This past Christmas, my sister-in-law surprised me with a copy of The Happy Hooker: Stitch ‘N Bitch Crochet. I didn’t know how to crochet but wanted to learn, and was quite happy to have this book as a starting point. I really enjoyed Debbie Stoller’s writing and found her book to be quite informative. So when I saw a copy of Stitch ‘N Bitch Nation at my LYS, I snatched it up.
I’ll get the negative out of the way first. There are 50 patterns in this book, and there are only 8 that I’m even remotely interested in knitting: 2 scarves, a hat, a capelet, a vest, a wrist bag, baby pants (although I’ll skip the devil tail, thanks), and a baby sweater–the skull and cross bones motif did it for me. A majority of the projects are accessories (scarves, hats, mittens, ponchos, leg warmers, arm warmers, bags, pet stuff, and toys) and I don’t have a need or a desire for most of them. And since there’s a definite emphasis on the funky in these “hip, funky” patterns, a lot of them aren’t to my taste. Still, if you’re looking for tamer, more “standard” knitting patterns, there are plenty of other books out there. Lastly, of the few fitted women’s projects included, only about half are sized large enough that I could wear them. A word of warning to anyone planning to knit any of the fitted projects: look at the bust measurements, not the sizes (aka S, M, L…). For the Fairly Easy Fair Isle cardigan (p. 82), for example, the XL has a 50″ finished bust; the Sexie haltar top’s (p. 127) XL has a 35″ finished bust.
Of the 8 projects I’m considering knitting, I’m really only excited about the Baby’s First Tattoo sweater (p. 208.) and the Spiderweb Capelet (p. 110), although the Headline News cabled newsboy cap (p. 66) is definitely growing on me–I love the idea of a winter hat that doesn’t look like your typical winter’s hat. So you might be surprised when I tell you that I found this book to be more than worth $15.95 (plus tax) I paid. In fact, I considered the patterns I liked to be a bonus, because I wasn’t buying the book for the patterns. I was buying it for the first 30 pages, described in small type of the very bottom of the cover: “Plus: How to make any knitting pattern your own…”
I have a fairly decent grasp of how patterns are made and how they can be altered, in theory. But reading Debbie’s instructions was like taking a highly informative class that I can carry around with me and retake whenever I want. This section has everything from the usefulness of the gauge square to yarn substitution to ease (a topic I was completely unfamiliar with–I kept seeing the term everywhere but had no idea until now what it meant) to basic clothing construction to changing established patterns…and more. This book has already saved me from making a serious mistake on my Sunny Summer Sky t-shirt (my entry in the Nothing But a T-Shirt KAL). To avoid the problems with trying to figure out how to resize the fitted sleeves, I was going to cheat and use (what I now know is) a drop shoulder instead. Turns out those wouldn’t work well– a nicely fitted shirt with droopy shoulders and floppy sleeves.
For that first 30 pages alone, I would recommend this book to anyone interested in altering patterns to suit themselves, or even designing their own patterns. I’m short waisted, so I’d like to be able to change patterns. And I rarely use the recommended yarn, so now I have a much better idea of not just how to substitute but what to substitute. Before I would only have considered whether I liked the yarn and if it worked for the gauge, but now I understand that I need to keep in mind whether the yarn is appropriate for the pattern (if it drapes the right way, is of an appropriate weight, etc.).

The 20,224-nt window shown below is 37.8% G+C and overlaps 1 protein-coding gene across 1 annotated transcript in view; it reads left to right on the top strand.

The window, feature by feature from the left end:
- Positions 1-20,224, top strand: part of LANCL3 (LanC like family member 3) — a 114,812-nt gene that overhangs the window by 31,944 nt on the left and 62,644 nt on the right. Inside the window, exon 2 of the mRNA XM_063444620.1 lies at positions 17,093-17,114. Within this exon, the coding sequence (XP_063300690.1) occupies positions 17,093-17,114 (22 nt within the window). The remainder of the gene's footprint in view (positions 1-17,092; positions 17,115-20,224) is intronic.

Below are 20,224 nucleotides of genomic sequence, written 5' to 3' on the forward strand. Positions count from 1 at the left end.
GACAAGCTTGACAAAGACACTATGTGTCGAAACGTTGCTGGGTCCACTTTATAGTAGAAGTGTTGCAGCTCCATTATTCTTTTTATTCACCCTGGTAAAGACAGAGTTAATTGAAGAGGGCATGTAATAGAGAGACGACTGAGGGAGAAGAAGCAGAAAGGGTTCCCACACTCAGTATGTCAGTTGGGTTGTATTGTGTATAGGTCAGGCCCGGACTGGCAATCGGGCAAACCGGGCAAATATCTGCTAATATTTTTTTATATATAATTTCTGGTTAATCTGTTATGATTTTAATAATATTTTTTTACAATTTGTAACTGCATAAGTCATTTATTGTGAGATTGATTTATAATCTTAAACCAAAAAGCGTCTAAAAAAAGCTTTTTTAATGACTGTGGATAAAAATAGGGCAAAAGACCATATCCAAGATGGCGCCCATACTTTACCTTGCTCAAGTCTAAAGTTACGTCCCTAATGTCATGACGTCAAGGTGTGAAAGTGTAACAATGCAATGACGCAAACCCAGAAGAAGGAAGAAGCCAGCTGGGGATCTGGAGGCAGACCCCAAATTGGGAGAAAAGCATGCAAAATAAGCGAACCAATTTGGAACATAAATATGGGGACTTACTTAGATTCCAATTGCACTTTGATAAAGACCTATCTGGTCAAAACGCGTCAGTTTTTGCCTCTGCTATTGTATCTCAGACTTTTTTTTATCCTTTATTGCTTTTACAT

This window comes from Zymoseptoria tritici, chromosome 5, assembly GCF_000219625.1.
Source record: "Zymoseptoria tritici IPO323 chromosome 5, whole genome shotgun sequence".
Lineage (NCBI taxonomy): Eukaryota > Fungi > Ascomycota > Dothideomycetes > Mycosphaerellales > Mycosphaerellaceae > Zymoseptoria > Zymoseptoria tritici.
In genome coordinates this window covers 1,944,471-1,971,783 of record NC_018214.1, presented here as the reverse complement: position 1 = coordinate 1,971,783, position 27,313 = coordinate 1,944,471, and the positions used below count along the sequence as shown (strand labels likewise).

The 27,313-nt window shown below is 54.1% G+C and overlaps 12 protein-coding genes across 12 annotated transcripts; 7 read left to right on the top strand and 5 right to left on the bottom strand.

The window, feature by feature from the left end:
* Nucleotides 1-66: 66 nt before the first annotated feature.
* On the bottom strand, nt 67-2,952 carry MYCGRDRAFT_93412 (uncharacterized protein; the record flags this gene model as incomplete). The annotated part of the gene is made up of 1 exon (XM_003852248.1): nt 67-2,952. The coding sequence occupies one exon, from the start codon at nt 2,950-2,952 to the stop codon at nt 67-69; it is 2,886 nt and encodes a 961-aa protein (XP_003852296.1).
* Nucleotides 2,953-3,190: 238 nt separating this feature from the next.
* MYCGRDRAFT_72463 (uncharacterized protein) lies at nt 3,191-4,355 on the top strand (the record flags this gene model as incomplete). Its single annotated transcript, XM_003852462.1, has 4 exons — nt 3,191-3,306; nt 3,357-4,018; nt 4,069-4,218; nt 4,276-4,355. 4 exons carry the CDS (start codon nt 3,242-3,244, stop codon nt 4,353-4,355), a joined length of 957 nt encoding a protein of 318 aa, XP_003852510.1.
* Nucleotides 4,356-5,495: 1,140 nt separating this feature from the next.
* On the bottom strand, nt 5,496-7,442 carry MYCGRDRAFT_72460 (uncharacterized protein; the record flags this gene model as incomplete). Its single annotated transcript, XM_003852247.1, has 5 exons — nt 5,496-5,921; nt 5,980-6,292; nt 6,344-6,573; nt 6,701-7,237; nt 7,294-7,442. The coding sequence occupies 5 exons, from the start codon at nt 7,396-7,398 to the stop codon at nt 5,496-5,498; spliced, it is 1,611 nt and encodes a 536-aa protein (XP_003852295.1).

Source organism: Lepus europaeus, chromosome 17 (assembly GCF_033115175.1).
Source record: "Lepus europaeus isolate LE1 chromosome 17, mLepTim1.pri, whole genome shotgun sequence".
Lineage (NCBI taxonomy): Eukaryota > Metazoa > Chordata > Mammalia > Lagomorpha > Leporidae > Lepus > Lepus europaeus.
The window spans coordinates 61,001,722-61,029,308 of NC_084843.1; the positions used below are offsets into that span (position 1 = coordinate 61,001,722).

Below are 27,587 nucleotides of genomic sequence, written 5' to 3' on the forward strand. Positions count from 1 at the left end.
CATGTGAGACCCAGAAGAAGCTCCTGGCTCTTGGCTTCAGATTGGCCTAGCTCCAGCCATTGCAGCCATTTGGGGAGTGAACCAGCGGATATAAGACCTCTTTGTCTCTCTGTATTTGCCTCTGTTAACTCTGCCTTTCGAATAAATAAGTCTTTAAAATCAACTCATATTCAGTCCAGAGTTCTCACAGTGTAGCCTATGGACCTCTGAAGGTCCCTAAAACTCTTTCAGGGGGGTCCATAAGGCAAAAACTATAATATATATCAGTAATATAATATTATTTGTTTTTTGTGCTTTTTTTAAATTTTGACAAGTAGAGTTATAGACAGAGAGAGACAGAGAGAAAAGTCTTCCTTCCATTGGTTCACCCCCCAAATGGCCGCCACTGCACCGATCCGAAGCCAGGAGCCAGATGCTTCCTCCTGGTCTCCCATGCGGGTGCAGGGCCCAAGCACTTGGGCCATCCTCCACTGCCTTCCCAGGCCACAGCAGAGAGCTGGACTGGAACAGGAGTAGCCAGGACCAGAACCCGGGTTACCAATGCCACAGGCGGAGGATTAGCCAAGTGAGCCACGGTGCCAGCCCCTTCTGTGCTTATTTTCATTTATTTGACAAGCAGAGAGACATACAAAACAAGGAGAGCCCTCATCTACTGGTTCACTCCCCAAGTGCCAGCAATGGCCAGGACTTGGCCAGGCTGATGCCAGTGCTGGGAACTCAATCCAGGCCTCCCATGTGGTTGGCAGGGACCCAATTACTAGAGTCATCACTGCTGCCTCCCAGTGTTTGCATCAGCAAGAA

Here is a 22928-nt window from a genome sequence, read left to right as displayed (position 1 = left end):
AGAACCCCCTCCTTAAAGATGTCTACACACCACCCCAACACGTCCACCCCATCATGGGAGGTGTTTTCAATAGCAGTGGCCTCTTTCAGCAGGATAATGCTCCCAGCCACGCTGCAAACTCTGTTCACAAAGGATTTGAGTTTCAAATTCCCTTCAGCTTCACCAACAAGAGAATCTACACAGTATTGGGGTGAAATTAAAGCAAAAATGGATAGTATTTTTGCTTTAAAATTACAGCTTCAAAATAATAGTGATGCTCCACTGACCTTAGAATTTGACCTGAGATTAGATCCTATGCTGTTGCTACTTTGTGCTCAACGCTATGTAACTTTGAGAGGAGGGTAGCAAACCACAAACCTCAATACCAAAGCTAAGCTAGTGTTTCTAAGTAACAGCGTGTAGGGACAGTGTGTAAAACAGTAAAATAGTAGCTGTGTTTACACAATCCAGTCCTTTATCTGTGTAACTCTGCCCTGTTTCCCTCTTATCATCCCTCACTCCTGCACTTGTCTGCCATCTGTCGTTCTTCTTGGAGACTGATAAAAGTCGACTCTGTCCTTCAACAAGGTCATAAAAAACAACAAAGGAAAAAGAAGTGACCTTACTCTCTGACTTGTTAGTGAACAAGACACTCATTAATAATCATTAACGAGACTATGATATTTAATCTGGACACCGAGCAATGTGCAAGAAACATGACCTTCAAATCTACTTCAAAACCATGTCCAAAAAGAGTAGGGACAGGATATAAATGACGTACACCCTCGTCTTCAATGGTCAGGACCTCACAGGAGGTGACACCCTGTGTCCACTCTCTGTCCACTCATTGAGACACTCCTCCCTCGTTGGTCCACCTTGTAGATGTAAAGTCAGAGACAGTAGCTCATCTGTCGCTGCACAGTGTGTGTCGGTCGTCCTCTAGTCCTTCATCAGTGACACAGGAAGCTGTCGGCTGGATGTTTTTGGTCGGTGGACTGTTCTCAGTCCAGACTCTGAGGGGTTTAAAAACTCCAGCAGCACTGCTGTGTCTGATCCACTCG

And as every TV salesperson says, “But wait–there’s more!”
Debbie has included over 80 knitting tips on a variety of topics, and almost every one had me saying, “I need to write that down somewhere.” In fact, I’ll be transferring them all to a searchable spreadsheet when I get a chance because they tend to be pretty inspired. Together with the refresher course at the end of the book, the first section and the tips comprise worthwhile knowledge for any knitter. Profiles are also included of various Stitch ‘N Bitch groups around the U.S. (and a few overseas), many of which I found interesting to read. The best were the ones that discussed how they got started and how they thrived, since they would be the most helpful to anyone looking to start a group of his/her own. (I also found a group to actively avoid, since they felt the information most important to share with the world about themselves is their obsession with one member’s ex-husband and that they bond by “hating on [their] LYS yarn Nazi.”) I was also quite amused by Vickie Howell’s description of the young man from L.A. who wanted to know why they didn’t change the group name to something less offensive, like “Stitch ‘N Discouse.” (My answer: because it doesn’t rhyme. Duh!)
Any beginning knitter would definitely not go wrong with this book, and if you’re someone who’s been knitting for a while but want to a) knit something other than your run of the mill sweater, b) learn how to make those sweaters look custom made, or c) enjoy a good knitting read, you want to pick up a copy of Stitch ‘N Bitch Nation.
-288 pages, 50 projects
-83 tips provided by Debbie or her readers
-Sections on knitting basics and altering patterns to suit anyone
-Limited list of LYS’s in U.S., Australia, and Canada; list of yarn suppliers
-Recommended price: $15.95 U.S./$22.95 Can.